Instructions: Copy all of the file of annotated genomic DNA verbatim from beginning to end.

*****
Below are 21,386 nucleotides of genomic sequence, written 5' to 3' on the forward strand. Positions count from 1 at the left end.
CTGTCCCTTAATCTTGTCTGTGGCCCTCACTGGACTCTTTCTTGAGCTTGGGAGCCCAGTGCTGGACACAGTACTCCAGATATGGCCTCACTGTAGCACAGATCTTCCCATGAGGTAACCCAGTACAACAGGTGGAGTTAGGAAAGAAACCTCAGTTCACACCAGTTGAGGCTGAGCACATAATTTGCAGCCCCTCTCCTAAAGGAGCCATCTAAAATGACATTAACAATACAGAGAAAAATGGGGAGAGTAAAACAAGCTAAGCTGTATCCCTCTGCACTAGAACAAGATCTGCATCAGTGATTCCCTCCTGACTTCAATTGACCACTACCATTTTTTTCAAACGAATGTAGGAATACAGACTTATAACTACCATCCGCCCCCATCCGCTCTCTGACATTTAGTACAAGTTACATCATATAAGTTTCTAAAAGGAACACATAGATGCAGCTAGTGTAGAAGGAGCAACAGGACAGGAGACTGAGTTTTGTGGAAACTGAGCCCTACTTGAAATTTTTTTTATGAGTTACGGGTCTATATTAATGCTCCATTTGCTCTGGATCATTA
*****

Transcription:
Below are 21,386 nucleotides of genomic sequence, written 5' to 3' on the forward strand. Positions count from 1 at the left end.
CTGTCCCTTAATCTTGTCTGTGGCCCTCACTGGACTCTTTCTTGAGCTTGGGAGCCCAGTGCTGGACACAGTACTCCAGATATGGCCTCACTGTAGCACAGATCTTCCCATGAGGTAACCCAGTACAACAGGTGGAGTTAGGAAAGAAACCTCAGTTCACACCAGTTGAGGCTGAGCACATAATTTGCAGCCCCTCTCCTAAAGGAGCCATCTAAAATGACATTAACAATACAGAGAAAAATGGGGAGAGTAAAACAAGCTAAGCTGTATCCCTCTGCACTAGAACAAGATCTGCATCAGTGATTCCCTCCTGACTTCAATTGACCACTACCATTTTTTTCAAACGAATGTAGGAATACAGACTTATAACTACCATCCGCCCCCATCCGCTCTCTGACATTTAGTACAAGTTACATCATATAAGTTTCTAAAAGGAACACATAGATGCAGCTAGTGTAGAAGGAGCAACAGGACAGGAGACTGAGTTTTGTGGAAACTGAGCCCTACTTGAAATTTTTTTTATGAGTTACGGGTCTATATTAATGCTCCATTTGCTCTGGATCATTA